“I think it best to say that Sam and Jane have entered into an understanding,” she said at last. “And say to everyone on his return, that they are now married. The other matter – that Sam wishes now to pursue art… I think to say nothing to Hansi and your brother until he returns in January. There will be a storm, of course, but I would have him face it and speak for himself. But I will quietly suggest the possibility in the next months. Perhaps they may become more accustomed to the possibility.”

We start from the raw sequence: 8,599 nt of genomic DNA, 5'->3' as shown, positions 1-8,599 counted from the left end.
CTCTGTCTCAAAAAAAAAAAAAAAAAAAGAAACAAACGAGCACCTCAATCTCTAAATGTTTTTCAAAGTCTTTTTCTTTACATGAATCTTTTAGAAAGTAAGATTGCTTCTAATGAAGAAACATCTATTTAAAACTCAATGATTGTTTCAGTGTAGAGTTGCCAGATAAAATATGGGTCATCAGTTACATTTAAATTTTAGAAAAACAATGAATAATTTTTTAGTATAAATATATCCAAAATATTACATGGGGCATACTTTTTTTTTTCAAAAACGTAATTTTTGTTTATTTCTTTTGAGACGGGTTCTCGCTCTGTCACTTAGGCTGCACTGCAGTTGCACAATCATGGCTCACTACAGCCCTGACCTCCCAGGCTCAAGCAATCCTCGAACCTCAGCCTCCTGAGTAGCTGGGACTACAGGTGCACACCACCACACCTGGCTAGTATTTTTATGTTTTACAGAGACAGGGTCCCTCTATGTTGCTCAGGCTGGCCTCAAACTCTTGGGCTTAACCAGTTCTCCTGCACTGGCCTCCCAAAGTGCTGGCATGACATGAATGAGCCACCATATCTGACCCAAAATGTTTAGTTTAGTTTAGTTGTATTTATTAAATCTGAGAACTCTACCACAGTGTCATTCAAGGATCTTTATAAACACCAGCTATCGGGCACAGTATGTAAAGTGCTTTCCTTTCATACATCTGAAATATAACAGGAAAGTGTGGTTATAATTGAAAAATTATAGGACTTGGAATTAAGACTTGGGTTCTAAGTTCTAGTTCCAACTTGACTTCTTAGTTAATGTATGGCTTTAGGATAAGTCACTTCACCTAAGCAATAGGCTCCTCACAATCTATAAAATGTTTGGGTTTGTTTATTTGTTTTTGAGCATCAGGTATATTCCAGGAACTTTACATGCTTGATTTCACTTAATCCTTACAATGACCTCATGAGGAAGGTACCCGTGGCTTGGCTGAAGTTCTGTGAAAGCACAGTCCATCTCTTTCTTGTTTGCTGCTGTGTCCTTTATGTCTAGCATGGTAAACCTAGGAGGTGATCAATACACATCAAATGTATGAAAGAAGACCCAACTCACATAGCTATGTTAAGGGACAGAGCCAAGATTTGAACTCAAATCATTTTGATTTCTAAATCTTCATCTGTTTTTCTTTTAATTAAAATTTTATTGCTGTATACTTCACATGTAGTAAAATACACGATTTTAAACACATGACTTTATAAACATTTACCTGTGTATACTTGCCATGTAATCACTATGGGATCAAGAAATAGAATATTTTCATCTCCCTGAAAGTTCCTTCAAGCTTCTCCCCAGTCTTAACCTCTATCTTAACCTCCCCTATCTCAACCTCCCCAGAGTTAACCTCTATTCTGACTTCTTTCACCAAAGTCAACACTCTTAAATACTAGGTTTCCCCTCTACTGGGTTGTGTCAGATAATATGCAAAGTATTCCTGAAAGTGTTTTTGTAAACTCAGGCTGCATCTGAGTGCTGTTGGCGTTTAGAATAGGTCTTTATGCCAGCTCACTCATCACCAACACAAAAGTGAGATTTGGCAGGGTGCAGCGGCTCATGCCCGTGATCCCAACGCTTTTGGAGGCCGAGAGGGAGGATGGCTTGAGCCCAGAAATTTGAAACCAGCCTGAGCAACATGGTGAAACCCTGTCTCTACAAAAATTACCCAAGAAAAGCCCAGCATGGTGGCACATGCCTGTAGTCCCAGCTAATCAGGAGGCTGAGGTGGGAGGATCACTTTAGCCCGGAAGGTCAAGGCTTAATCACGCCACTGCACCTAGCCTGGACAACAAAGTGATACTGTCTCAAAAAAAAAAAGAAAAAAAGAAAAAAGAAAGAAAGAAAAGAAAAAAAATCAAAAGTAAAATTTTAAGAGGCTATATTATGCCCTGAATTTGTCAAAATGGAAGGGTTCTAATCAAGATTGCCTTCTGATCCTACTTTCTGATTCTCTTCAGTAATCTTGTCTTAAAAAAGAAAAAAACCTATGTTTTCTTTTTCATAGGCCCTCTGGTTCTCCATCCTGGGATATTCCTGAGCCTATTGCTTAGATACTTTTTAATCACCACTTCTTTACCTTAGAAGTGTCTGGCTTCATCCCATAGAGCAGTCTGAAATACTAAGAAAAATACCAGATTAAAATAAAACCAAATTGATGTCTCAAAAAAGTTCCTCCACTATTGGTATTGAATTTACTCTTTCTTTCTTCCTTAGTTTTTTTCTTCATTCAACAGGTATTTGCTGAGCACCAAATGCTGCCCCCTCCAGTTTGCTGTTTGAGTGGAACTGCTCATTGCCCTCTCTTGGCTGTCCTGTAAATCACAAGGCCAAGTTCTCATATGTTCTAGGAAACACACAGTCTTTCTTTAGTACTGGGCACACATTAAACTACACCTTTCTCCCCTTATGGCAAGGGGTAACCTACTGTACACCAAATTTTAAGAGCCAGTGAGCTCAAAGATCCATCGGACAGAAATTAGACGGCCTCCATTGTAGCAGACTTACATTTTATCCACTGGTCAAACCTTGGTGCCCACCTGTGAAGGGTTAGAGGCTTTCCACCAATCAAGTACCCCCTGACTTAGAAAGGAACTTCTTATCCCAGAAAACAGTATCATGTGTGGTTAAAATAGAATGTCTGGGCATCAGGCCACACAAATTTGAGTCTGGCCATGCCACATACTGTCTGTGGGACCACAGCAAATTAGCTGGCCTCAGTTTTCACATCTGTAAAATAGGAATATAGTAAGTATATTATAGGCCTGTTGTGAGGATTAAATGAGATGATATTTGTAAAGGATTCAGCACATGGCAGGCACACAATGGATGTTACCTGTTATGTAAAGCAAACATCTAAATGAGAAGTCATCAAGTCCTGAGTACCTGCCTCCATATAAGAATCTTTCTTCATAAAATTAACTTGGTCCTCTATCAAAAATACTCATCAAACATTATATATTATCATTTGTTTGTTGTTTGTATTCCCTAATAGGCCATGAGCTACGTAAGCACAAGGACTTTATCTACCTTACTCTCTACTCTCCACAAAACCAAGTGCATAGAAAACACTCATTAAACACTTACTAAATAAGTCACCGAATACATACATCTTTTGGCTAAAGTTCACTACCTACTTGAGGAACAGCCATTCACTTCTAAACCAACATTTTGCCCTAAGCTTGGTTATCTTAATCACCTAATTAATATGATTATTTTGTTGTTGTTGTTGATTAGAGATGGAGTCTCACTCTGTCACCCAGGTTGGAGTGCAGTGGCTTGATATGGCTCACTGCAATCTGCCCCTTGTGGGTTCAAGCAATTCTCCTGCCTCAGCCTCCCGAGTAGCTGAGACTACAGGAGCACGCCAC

“I do hope so!” Lottie’s exuberance returned. “Oh, Jane – I am so happy for you! Promise that you will come to visit often. We missed you very much, and I know Isobel did. It must be rather odd, though,” and Lottie’s words echoed Jane’s own thoughts. “That now we are all sisters. It will seem very strange to folk in the old country, won’t it?”

“Doubtless,” her mother agreed. “But many things in Texas seemed odd to them. One more will not make a difference.”

1 Comment

  1. trailing wife

    “But many things in Texas seemed odd to them. One more will not make a difference.”

    The central theme of the book, and of America altogether. A thoroughly satisfying chapter, Celia. 🙂